Thursday, September 11, 2008

Playing in India, not playing for India, matters for Ganguly

By John Cheeran
Sourav Ganguly is out of the Rest of India squad, and vast sections of India are discussing the injustice done against the Bengali icon and one of India’s prominent batsmen since 1996.
Australians are coming.
So an omission from the Rest of India squad could be interpreted as an end of the road signal. The omission would not have mattered much if not for Ganguly’s exasperating form during the Sri Lankan Test tour. Always considered as a good one-day batsman, Ganguly was left out of the Indian one-day team that defeated Sri Lanka immediately after the follies of Tests. That should have rung alarm bells for worshippers of Ganguly.
Any discussion about Ganguly will not be complete without pointing towards former Indian captain Rahul Dravid.
The selection committee, led by former Test cricketer Dilip Vengsarkar, had cast aside Dravid long ago from the one-day excursions.
Dravid, the quintessential Test batsman, survives the axe mainly thanks to a few gritty innings that he played on the Sri Lankan tour. Willingness to fight it out in the middle was there in quite contrast to the belligerent escapism that Ganguly brought to the batting crease. Now it may be ironic that Ganguly has been told to pack his bags after his most successful season as a Test batsman (does anyone remember the double century he scored against an harried Pakistan) in international cricket.
Reports say that coach Gary Kirsten and Test team skipper Anil Kumble did not bat for Ganguly when selectors sat together to finalise the squad.
How they could have?
Dravid, despite his low key performance in recent times, has been performing a crucial role for India batting at the critical slot of No.3. In terms of sheer utility value Ganguly is no match for Dravid. And Ganguly never cared for his fielding.
Ganguly knows by experience that silence is golden.
Why react when others are dusting up his obituary.
What if the Rest of India falters against the Australian attack? That will open the doors of Indian team to him again. Just sit at the boundary.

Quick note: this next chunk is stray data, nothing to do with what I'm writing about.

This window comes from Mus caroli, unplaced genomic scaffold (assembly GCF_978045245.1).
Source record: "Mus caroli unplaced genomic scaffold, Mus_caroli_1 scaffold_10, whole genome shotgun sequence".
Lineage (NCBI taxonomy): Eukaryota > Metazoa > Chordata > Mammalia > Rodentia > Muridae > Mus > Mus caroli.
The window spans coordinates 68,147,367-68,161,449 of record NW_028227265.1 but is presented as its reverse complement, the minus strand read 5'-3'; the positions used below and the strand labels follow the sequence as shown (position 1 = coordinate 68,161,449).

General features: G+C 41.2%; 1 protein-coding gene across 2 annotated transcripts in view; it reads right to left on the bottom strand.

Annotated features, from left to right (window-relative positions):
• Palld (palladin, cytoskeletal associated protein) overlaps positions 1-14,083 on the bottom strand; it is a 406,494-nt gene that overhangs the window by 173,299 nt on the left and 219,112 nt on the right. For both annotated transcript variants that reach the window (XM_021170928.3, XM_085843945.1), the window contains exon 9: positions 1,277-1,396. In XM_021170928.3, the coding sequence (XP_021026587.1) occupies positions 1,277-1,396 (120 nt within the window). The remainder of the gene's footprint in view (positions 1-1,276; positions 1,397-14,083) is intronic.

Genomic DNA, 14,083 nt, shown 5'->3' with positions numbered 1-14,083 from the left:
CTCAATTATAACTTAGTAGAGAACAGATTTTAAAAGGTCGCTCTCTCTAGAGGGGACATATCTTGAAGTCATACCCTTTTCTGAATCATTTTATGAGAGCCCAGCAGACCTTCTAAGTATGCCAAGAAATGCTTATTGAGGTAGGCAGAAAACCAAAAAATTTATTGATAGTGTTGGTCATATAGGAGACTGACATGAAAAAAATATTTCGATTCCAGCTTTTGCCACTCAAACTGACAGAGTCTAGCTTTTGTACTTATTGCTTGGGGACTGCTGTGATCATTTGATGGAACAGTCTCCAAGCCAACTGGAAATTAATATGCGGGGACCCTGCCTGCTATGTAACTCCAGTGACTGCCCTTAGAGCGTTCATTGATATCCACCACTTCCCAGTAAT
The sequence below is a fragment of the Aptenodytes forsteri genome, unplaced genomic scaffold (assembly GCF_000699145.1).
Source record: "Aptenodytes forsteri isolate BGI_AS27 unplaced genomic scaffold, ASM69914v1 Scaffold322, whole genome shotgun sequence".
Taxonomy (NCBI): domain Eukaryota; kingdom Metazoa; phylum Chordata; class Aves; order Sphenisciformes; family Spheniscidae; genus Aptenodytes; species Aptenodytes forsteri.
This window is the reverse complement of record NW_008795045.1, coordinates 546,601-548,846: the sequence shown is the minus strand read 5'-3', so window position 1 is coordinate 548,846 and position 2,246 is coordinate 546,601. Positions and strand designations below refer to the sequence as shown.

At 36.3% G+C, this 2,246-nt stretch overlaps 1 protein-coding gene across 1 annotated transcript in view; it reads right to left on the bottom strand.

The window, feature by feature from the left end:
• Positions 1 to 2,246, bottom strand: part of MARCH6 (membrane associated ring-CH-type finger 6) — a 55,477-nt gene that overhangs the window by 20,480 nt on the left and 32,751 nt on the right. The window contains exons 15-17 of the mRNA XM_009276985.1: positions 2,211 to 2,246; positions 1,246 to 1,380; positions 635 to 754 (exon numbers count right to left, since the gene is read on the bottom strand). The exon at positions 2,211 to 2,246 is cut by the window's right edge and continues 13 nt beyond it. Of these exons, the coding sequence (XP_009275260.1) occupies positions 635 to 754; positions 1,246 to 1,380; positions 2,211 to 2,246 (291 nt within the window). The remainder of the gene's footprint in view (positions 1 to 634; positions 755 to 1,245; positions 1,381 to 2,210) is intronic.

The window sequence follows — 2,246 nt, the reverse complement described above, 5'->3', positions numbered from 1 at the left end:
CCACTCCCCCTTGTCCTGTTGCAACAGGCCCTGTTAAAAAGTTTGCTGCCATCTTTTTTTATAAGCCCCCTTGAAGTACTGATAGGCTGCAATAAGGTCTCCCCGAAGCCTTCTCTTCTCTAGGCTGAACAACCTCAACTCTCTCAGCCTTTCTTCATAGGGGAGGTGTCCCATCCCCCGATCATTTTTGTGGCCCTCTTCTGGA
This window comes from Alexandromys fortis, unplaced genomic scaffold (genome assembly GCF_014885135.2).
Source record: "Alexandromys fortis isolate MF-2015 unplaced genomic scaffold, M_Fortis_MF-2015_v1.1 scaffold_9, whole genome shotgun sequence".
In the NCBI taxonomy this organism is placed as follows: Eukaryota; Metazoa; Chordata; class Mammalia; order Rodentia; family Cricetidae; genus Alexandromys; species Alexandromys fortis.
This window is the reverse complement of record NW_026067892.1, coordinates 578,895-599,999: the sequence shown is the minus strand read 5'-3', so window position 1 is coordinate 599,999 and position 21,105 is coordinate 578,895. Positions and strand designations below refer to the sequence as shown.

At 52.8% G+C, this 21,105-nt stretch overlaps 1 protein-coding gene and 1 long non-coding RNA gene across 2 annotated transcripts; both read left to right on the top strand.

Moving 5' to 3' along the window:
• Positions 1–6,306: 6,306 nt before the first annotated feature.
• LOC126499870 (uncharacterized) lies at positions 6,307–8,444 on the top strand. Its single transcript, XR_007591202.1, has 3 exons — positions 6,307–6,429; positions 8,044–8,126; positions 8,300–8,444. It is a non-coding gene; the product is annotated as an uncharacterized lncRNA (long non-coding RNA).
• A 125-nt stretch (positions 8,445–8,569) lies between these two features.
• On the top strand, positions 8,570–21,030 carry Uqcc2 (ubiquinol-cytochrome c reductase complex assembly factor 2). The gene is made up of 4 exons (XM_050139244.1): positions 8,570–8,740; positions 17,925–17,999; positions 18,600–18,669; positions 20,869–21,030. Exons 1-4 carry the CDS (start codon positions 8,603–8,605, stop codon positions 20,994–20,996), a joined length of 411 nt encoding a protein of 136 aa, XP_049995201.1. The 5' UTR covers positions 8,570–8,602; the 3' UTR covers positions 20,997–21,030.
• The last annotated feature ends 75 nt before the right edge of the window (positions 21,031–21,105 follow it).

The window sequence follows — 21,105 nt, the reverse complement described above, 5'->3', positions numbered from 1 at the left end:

And even of you are not playing for India does it matter any more in the age of Indian Premier League?
Playing in India is what matters now you have Kolkata Knight Riders to dream of. IPL must be figuring prominently in Ganguly’s thoughts and that must be delaying an official declaration of the end.

Wednesday, September 03, 2008

Jeet Thayil / Malayalam's Ghazal

Editor's note: Jeet Thayil was born in Kerala, India, and educated in Hong Kong, New York and Bombay. His poetry collections include Gemini 2 and, English and Apocalypso. My most remembered and favourite lines of Jeet are below.
"where they (my lips) touched your skin, there would be constellations in your face, and world upon world in your absent body."

Malayalam’s Ghazal
Listen! Someone’s saying a prayer in Malayalam.
He says there’s no word for ‘despair’ in Malayalam.

Sometimes at daybreak you sing a Gujarati garba.
At night you open your hair in Malayalam.

To understand symmetry, understand Kerala.
The longest palindrome is there, in Malayalam.

When you’ve been too long in the rooms of English,
Open your windows to the fresh air of Malayalam.

Visitors are welcome in The School of Lost Tongues.
Someone’s endowed a high chair in Malayalam.

I greet you my ancestors, O scholars and linguists.
My father who recites Baudelaire in Malayalam.

Jeet, such drama with the scraps you know.
Write a couplet, if you dare, in Malayalam.
John Cheeran at Blogged